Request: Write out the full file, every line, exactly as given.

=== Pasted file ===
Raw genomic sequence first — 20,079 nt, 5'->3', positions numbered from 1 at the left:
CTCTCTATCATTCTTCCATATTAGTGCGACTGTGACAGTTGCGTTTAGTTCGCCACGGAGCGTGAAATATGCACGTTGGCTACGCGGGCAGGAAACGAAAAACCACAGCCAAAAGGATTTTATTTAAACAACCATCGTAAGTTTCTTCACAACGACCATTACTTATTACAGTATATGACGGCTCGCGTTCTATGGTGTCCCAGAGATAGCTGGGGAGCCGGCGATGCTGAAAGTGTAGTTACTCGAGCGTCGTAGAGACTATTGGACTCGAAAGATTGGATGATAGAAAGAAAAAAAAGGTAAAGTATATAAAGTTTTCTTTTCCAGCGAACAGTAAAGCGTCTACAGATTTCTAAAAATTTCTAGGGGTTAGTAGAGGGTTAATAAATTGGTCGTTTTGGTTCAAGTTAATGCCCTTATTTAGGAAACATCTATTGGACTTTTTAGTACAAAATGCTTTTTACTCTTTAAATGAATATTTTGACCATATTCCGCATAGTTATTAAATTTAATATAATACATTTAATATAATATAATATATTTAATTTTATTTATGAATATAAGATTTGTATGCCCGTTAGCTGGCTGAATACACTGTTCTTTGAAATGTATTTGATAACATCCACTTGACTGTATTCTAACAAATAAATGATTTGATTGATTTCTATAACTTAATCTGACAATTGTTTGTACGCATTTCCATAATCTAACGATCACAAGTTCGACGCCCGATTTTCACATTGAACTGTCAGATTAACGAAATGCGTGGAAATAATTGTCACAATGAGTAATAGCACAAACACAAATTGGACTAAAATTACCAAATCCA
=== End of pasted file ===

Raw genomic sequence first — 20,079 nt, 5'->3', positions numbered from 1 at the left:
CTCTCTATCATTCTTCCATATTAGTGCGACTGTGACAGTTGCGTTTAGTTCGCCACGGAGCGTGAAATATGCACGTTGGCTACGCGGGCAGGAAACGAAAAACCACAGCCAAAAGGATTTTATTTAAACAACCATCGTAAGTTTCTTCACAACGACCATTACTTATTACAGTATATGACGGCTCGCGTTCTATGGTGTCCCAGAGATAGCTGGGGAGCCGGCGATGCTGAAAGTGTAGTTACTCGAGCGTCGTAGAGACTATTGGACTCGAAAGATTGGATGATAGAAAGAAAAAAAAGGTAAAGTATATAAAGTTTTCTTTTCCAGCGAACAGTAAAGCGTCTACAGATTTCTAAAAATTTCTAGGGGTTAGTAGAGGGTTAATAAATTGGTCGTTTTGGTTCAAGTTAATGCCCTTATTTAGGAAACATCTATTGGACTTTTTAGTACAAAATGCTTTTTACTCTTTAAATGAATATTTTGACCATATTCCGCATAGTTATTAAATTTAATATAATACATTTAATATAATATAATATATTTAATTTTATTTATGAATATAAGATTTGTATGCCCGTTAGCTGGCTGAATACACTGTTCTTTGAAATGTATTTGATAACATCCACTTGACTGTATTCTAACAAATAAATGATTTGATTGATTTCTATAACTTAATCTGACAATTGTTTGTACGCATTTCCATAATCTAACGATCACAAGTTCGACGCCCGATTTTCACATTGAACTGTCAGATTAACGAAATGCGTGGAAATAATTGTCACAATGAGTAATAGCACAAACACAAATTGGACTAAAATTACCAAATCCA